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Loss Aversion and Ex Post Inefficient Renegotiation

Author

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  • Fabian Herweg
  • Klaus Schmidt

Abstract

We propose a theory of ex post inefficient renegotiation that is based on loss aversion. When two parties write a long-term contract that has to be renegotiated after the realization of the state of the world, they take the initial contract as a reference point to which they compare gains and losses of the renegotiated transaction. We show that loss aversion makes the renegotiated outcome sticky and materially inefficient. The theory has important implications for the optimal design of long-term contracts. First, it explains why parties often abstain from writing a beneficial long-term contract or why some contracts specify transactions that are never ex post efficient. Second, it shows under what conditions parties should rely on the allocation of ownership rights to protect relationship-specific investments rather than writing a specific performance contract. Third, it shows that employment contracts can be strictly optimal even if parties are free to renegotiate.

Suggested Citation

  • Fabian Herweg & Klaus Schmidt, 2012. "Loss Aversion and Ex Post Inefficient Renegotiation," CESifo Working Paper Series 4031, CESifo Group Munich.
  • Handle: RePEc:ces:ceswps:_4031
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    References listed on IDEAS

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    1. Hart, Oliver & Moore, John, 1990. "Property Rights and the Nature of the Firm," Journal of Political Economy, University of Chicago Press, vol. 98(6), pages 1119-1158, December.
    2. Kahneman, Daniel & Tversky, Amos, 1979. "Prospect Theory: An Analysis of Decision under Risk," Econometrica, Econometric Society, vol. 47(2), pages 263-291, March.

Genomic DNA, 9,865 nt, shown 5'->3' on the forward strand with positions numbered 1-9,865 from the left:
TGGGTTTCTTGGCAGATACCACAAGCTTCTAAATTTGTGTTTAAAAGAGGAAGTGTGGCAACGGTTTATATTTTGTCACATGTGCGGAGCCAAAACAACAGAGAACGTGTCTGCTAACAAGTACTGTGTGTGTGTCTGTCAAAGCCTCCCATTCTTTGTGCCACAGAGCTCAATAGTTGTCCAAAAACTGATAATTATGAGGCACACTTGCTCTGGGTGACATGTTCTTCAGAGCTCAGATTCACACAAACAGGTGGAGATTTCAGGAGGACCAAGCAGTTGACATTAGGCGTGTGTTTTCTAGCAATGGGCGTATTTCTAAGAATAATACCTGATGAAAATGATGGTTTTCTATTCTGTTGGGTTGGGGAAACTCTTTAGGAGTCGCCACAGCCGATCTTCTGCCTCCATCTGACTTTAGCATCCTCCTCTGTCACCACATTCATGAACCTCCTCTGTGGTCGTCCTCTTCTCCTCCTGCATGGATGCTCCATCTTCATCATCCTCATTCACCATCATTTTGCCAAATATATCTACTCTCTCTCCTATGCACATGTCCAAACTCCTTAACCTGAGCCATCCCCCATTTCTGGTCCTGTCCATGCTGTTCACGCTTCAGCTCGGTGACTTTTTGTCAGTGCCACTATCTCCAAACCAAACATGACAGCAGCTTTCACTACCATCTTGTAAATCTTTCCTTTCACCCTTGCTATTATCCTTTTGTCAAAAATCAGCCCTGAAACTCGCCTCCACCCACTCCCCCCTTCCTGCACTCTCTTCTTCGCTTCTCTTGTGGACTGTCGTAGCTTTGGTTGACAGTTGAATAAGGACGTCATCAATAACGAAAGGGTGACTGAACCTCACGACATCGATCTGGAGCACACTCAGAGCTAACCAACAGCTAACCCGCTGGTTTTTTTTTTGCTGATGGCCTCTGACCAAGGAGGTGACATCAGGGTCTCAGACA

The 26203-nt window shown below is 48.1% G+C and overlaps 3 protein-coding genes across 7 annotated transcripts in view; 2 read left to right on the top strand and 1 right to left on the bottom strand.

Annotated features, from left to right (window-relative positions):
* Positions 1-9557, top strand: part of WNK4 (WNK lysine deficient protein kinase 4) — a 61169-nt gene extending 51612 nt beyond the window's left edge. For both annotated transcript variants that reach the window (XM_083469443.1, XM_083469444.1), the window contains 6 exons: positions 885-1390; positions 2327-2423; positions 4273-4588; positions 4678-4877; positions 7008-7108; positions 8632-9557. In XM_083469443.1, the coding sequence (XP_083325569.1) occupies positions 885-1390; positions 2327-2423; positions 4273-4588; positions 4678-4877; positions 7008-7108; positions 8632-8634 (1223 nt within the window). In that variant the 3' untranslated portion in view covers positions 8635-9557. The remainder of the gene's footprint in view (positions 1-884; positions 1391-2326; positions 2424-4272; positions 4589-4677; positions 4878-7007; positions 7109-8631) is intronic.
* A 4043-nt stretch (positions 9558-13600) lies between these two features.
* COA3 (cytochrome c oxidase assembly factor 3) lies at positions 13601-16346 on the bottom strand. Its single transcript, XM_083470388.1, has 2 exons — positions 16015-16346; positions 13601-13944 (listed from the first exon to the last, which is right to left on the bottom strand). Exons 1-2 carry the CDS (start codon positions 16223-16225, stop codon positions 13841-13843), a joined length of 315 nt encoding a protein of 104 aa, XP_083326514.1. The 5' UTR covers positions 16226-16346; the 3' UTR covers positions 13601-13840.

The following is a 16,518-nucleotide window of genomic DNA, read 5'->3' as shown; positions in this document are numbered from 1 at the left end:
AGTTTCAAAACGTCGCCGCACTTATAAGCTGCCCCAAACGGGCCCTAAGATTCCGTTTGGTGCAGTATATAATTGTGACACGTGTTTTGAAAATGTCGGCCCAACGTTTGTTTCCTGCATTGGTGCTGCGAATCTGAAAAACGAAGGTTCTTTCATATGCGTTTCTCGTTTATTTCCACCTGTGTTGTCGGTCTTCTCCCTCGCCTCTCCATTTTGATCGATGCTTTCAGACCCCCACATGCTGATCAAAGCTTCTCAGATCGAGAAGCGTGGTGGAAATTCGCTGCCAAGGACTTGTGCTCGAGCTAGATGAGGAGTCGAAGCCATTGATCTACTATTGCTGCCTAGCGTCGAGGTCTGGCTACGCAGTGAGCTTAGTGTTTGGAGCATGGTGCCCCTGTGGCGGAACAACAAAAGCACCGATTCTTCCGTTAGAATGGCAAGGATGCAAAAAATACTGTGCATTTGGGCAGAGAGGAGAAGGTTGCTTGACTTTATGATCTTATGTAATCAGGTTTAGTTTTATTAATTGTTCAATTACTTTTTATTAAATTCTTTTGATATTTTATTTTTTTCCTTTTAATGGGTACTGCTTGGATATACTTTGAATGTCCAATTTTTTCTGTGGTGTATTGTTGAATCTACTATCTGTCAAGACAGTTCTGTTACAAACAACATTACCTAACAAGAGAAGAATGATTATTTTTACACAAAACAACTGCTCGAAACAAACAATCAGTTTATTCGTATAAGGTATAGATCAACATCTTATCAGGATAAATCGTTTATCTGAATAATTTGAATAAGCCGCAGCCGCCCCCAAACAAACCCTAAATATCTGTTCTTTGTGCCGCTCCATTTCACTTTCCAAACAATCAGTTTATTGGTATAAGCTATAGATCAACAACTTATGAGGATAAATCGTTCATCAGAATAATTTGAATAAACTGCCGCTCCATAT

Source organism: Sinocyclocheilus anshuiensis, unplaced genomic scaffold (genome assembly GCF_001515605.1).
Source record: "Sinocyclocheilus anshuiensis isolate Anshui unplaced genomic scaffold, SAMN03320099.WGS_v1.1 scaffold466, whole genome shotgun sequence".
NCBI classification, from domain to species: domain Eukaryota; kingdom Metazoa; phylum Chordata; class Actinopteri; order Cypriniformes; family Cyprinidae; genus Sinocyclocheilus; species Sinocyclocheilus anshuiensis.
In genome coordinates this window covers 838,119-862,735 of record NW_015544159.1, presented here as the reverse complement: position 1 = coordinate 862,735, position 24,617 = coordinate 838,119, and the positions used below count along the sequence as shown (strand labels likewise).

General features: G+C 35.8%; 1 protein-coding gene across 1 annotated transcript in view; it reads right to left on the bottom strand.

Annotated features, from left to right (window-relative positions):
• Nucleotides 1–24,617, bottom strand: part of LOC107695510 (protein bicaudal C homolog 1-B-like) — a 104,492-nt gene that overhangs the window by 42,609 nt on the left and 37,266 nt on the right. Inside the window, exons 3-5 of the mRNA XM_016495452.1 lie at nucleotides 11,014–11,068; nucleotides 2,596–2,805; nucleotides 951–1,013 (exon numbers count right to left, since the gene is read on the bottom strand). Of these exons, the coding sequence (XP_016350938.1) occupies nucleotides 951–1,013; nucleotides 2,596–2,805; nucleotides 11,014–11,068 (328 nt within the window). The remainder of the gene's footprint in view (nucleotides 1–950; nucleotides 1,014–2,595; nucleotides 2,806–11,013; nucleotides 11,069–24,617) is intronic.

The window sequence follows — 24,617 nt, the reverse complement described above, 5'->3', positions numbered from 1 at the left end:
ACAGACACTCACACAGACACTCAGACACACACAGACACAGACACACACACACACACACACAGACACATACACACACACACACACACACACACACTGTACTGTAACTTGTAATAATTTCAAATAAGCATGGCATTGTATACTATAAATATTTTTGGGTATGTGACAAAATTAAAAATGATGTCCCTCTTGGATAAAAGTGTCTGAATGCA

3. Haim Levy, 1992. "Stochastic Dominance and Expected Utility: Survey and Analysis," Management Science, INFORMS, vol. 38(4), pages 555-593, April.
    4. Alvin E Roth, 2008. "Axiomatic Models of Bargaining," Levine's Working Paper Archive 122247000000002376, David K. Levine.
    5. Oliver Hart, 2009. "Hold-up, Asset Ownership, and Reference Points," The Quarterly Journal of Economics, Oxford University Press, vol. 124(1), pages 267-300.
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    Citations

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    Cited by:

    1. Rajkamal Iyer & Antoinette Schoar, 2015. "Ex Post (In) Efficient Negotiation and Breakdown of Trade," American Economic Review, American Economic Association, vol. 105(5), pages 291-294, May.
    2. Oliver Hart, 2013. "Noncontractible Investments and Reference Points," Games, MDPI, Open Access Journal, vol. 4(3), pages 1-20, August.
    3. Francesco Passarelli & Guido Tabellini, 2017. "Emotions and Political Unrest," Journal of Political Economy, University of Chicago Press, vol. 125(3), pages 903-946.
    4. Gine,Xavier & Jacoby,Hanan G., 2016. "Markets, contracts, and uncertainty in a groundwater economy," Policy Research Working Paper Series 7694, The World Bank.
    5. Barkaoui, Ahmed & Dragicevic, Arnaud Z., 2016. "Nash bargaining and renegotiation with social preferences: case of the roundwood log supply contracts in the French timber market," Forest Policy and Economics, Elsevier, pages 90-100.
    6. Daido, Kohei & Morita, Kimiyuki & Murooka, Takeshi & Ogawa, Hiromasa, 2013. "Task assignment under agent loss aversion," Economics Letters, Elsevier, vol. 121(1), pages 35-38.
    7. Yusuke Mori, 2013. "A Formal Behavioral Model of Firm Boundaries: Why Does Authority Relation Mitigate Ex Post Adaptation Problems?," ISER Discussion Paper 0863, Institute of Social and Economic Research, Osaka University.
    8. Maija Halonen-Akatwijuka & Oliver D. Hart, 2013. "More is Less: Why Parties May Deliberately Write Incomplete Contracts," NBER Working Papers 19001, National Bureau of Economic Research, Inc.

    More about this item

    Keywords

    renegotiation; incomplete contracts; reference points; employment contracts; behavioral contract theory;

    JEL classification:

    • C78 - Mathematical and Quantitative Methods - - Game Theory and Bargaining Theory - - - Bargaining Theory; Matching Theory
    • D03 - Microeconomics - - General - - - Behavioral Microeconomics: Underlying Principles
    • D86 - Microeconomics - - Information, Knowledge, and Uncertainty - - - Economics of Contract Law

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